Precocious, principled. A kid who forever changes you with her exuberance and sunshine smile. She will rally a whole school behind her cause. She will give you your change, even if it is just one cent. She will save the world.
She is Abi.
Her world and the Philippines collided because of Haiyan.
Her sheet, a tablecloth which carries with it all good wishes, spoke of all that she and her friends had done, their good wishes, Canada’s good wishes.
Their message: You are not alone.
Abi, Cailin and Sophia
Abigail “Abi” Blyth, Sophia Trainor and Cailin McIntrye came to me, leaping and bouncing, excited for a photo shoot and an interview, a first in their 8-year old lives.
We were at the playground of their school, Ecole Jules Quesnel, their mothers—Sian Blyth (Abi’s mum), Kristie Trainor (Sophia’s mum) and Caroline McIntrye (Cailin’s mum)—looking on, proud and beaming.
They told me how it all began.
“It was Abi’s idea,” Sophia and Cailin chorused.
“I kind of just thought of it,” Abi answered.
The three knew all about Haiyan, saw it on TV, saw the people affected by it, the devastation, the loss. They could not yet fully fathom the gravity of the situation, but they felt it and thought they had to do something.
“I was kind of just thinking, how many people have lost their homes? How many people have lost their loved ones? How many families have lost their families?” said Abi.
The girls talked about what they could do and thought about doing a bake sale to raise funds for the victims of Haiyan. Their school allowed the three girls to go from room to room to make the announcement and the plea.
Abi even wrote a speech, which the three girls shared.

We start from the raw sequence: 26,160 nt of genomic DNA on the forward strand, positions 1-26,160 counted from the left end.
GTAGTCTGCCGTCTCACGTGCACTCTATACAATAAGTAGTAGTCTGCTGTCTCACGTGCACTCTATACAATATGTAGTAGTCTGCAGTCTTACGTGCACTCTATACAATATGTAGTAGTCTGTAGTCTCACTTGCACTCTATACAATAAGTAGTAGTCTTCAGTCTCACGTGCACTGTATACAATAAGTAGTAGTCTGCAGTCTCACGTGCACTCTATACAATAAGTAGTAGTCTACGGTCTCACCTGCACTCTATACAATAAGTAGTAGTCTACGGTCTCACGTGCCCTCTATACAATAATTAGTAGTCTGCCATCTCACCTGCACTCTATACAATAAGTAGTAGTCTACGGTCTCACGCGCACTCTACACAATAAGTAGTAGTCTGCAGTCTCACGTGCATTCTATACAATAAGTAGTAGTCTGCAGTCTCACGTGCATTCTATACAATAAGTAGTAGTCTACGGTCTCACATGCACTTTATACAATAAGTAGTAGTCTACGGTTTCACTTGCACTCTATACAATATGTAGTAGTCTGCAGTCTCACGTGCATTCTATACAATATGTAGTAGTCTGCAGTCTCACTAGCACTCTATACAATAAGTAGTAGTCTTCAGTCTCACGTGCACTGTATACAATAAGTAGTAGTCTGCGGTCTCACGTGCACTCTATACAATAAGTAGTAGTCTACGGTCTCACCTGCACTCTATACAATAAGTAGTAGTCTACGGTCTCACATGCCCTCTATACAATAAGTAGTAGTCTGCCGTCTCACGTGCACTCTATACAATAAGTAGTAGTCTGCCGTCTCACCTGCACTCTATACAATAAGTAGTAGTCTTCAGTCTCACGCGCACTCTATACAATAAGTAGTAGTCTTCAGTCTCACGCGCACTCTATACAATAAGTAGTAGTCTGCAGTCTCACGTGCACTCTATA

The girls also thought a memento would be apt and carried with them a sheet that they asked everyone to sign.
“But not the kindergartners,” Cailin disclosed. “They were a little too young. They might, like, doodle on it and stuff like that. We don’t like people’s names scratched out by kindergartners.”
“And then we signed it ourselves after everyone at school signed it and we went and decorated it at my house. We wrote a message that said, ‘Best wishes for Christmas’,” said Abi.
The girls are hoping the sheet can be sent to the Philippines.
“It can be used to cover up a wall in someone’s house or used as a bedspread. I did it with Sophia and Cailin just to tell some kids from the other side of the world that some kids were thinking of them,” said Abi.
“The bake sale was pretty successful,” the three chorused.
They each baked cookies—icing decorated, M&M and oatmeal cookies, chocolate chip cookies. Other parents pitched in. They made $80.
This was topped up by Abi’s parents to $150 then they went to the bank, where they were told it is doubled because of the “matching” announced by the federal government. The girls are ecstatic. They donated all the proceeds to the Canadian Red Cross.
What was hard about the experience?
The three revealed, referring to the sheet, “Apart from trying to get the grade 2s not to sign their names twice, none.”
We laughed, then turned poignant.
“It’s pretty good, feels really great. [We are] just excited that we got to help people and that people know that people are thinking of them,” said Abi.
We talked about their messages to the victims.
” I hope they get better and the money that we sent to them is used for good and there’s no more hurricanes or storms and people are more happy,” said Cailin.
“We haven’t forgotten you. We’re still thinking of you,” said Sophia.
“Some kids in the world, not just the Red Crosses, are trying to help you. Some kids are actually trying to do something for you,” said Abi.
Their sheet is en route to the Philippines via Carlo Figueroa, Public Affairs Officer of the Embassy of Canada in the Philippines. With it are their hopes and their good wishes.